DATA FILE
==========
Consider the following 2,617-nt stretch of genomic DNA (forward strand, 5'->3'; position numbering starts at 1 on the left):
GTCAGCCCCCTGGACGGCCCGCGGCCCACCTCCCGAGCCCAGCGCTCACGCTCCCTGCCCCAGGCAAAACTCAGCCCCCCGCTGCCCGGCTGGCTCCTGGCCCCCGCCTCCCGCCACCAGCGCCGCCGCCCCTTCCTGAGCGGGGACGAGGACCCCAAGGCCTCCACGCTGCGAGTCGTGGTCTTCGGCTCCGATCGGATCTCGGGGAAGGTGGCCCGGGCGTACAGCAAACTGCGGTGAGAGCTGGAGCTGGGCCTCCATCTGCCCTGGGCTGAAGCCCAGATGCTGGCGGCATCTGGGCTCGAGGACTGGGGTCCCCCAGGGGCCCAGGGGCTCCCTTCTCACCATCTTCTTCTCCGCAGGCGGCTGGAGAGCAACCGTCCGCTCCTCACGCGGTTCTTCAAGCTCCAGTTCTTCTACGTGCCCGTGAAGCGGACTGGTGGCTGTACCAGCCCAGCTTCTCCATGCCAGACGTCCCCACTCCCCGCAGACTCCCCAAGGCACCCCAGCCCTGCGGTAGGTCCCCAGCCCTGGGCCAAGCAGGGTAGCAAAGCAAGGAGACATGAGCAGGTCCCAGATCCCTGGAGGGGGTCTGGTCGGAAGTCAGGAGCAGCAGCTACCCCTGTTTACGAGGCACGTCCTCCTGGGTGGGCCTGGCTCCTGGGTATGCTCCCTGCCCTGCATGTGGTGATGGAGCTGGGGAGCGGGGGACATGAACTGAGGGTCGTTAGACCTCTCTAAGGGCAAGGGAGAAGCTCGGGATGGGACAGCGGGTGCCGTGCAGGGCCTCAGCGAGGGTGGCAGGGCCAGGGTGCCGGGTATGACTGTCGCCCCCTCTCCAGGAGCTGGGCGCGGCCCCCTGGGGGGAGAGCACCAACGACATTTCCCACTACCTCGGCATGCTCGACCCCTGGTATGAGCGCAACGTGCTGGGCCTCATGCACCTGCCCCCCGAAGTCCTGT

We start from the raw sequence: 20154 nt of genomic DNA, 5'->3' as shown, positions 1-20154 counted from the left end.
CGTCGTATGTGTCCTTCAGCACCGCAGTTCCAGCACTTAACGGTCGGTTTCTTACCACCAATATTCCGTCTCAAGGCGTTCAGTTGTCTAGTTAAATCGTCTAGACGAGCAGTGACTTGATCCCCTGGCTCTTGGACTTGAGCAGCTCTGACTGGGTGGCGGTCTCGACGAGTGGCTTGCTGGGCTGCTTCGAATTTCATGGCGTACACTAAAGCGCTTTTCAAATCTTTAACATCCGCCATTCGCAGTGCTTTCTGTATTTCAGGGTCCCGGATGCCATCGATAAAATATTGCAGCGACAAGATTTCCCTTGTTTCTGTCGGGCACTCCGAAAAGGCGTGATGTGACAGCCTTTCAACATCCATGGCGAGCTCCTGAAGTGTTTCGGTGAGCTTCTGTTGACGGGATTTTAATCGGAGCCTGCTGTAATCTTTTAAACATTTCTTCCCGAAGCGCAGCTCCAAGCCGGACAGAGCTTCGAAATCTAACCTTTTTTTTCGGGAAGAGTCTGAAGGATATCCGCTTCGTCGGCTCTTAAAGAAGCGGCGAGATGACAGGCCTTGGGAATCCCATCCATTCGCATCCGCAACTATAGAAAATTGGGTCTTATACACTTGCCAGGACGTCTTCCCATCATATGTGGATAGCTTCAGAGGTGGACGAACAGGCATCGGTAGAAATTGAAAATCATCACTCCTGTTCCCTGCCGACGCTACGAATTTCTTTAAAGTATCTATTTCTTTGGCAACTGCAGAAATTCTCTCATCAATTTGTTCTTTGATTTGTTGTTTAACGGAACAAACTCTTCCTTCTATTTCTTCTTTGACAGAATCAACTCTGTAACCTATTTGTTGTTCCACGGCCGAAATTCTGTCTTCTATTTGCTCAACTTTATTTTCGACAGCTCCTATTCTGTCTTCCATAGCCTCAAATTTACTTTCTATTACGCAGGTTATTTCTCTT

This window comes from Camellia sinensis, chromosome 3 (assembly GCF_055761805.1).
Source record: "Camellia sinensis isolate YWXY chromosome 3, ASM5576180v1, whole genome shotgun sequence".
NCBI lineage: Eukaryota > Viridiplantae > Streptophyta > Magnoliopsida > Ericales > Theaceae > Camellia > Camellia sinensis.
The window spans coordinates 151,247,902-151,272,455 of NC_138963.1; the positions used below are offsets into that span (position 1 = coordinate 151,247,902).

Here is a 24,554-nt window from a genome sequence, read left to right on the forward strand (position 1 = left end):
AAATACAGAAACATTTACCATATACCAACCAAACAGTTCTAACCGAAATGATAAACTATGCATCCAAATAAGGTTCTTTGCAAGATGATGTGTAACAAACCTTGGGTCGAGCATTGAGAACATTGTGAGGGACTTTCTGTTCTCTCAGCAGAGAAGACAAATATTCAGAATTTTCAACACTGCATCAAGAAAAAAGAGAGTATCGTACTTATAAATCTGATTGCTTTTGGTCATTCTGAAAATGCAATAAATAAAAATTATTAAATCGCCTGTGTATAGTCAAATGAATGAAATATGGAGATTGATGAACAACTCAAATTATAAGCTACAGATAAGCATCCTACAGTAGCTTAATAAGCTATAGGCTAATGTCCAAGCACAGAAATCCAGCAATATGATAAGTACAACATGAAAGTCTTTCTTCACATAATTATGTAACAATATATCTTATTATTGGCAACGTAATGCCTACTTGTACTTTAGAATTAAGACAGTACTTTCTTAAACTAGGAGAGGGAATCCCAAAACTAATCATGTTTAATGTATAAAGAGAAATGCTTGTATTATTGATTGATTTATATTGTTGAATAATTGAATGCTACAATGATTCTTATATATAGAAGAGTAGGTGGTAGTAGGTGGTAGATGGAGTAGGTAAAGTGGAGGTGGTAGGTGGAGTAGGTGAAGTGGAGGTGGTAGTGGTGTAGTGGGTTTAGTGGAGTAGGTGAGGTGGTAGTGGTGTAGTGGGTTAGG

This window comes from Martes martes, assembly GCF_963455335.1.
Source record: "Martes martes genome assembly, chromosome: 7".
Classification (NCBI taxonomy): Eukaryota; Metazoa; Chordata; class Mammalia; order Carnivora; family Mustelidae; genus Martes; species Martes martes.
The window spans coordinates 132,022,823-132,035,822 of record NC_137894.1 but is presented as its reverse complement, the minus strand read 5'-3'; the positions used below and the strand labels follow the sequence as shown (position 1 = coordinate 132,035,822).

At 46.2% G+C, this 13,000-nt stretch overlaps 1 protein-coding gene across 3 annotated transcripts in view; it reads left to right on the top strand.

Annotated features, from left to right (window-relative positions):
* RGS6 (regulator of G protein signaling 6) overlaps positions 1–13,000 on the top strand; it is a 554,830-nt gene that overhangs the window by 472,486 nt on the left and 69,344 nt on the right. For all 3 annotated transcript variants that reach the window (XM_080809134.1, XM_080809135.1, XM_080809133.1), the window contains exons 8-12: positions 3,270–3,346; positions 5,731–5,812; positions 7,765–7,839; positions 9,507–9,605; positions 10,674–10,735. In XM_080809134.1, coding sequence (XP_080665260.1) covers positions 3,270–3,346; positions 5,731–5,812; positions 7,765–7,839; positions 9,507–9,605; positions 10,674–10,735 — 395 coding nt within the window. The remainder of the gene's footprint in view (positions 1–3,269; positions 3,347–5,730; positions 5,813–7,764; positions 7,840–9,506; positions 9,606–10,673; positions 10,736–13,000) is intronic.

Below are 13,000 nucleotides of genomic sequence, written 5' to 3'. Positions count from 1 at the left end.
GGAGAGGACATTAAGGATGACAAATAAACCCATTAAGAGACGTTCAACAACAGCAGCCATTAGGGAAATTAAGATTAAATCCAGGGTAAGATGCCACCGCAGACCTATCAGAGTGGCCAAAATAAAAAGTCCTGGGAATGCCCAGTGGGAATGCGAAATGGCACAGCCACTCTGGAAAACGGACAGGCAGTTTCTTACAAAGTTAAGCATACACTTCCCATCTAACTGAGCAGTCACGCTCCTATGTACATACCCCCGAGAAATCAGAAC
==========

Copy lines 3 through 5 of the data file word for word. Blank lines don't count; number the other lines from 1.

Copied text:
We start from the raw sequence: 20154 nt of genomic DNA, 5'->3' as shown, positions 1-20154 counted from the left end.
CGTCGTATGTGTCCTTCAGCACCGCAGTTCCAGCACTTAACGGTCGGTTTCTTACCACCAATATTCCGTCTCAAGGCGTTCAGTTGTCTAGTTAAATCGTCTAGACGAGCAGTGACTTGATCCCCTGGCTCTTGGACTTGAGCAGCTCTGACTGGGTGGCGGTCTCGACGAGTGGCTTGCTGGGCTGCTTCGAATTTCATGGCGTACACTAAAGCGCTTTTCAAATCTTTAACATCCGCCATTCGCAGTGCTTTCTGTATTTCAGGGTCCCGGATGCCATCGATAAAATATTGCAGCGACAAGATTTCCCTTGTTTCTGTCGGGCACTCCGAAAAGGCGTGATGTGACAGCCTTTCAACATCCATGGCGAGCTCCTGAAGTGTTTCGGTGAGCTTCTGTTGACGGGATTTTAATCGGAGCCTGCTGTAATCTTTTAAACATTTCTTCCCGAAGCGCAGCTCCAAGCCGGACAGAGCTTCGAAATCTAACCTTTTTTTTCGGGAAGAGTCTGAAGGATATCCGCTTCGTCGGCTCTTAAAGAAGCGGCGAGATGACAGGCCTTGGGAATCCCATCCATTCGCATCCGCAACTATAGAAAATTGGGTCTTATACACTTGCCAGGACGTCTTCCCATCATATGTGGATAGCTTCAGAGGTGGACGAACAGGCATCGGTAGAAATTGAAAATCATCACTCCTGTTCCCTGCCGACGCTACGAATTTCTTTAAAGTATCTATTTCTTTGGCAACTGCAGAAATTCTCTCATCAATTTGTTCTTTGATTTGTTGTTTAACGGAACAAACTCTTCCTTCTATTTCTTCTTTGACAGAATCAACTCTGTAACCTATTTGTTGTTCCACGGCCGAAATTCTGTCTTCTATTTGCTCAACTTTATTTTCGACAGCTCCTATTCTGTCTTCCATAGCCTCAAATTTACTTTCTATTACGCAGGTTATTTCTCTT

This window comes from Camellia sinensis, chromosome 3 (assembly GCF_055761805.1).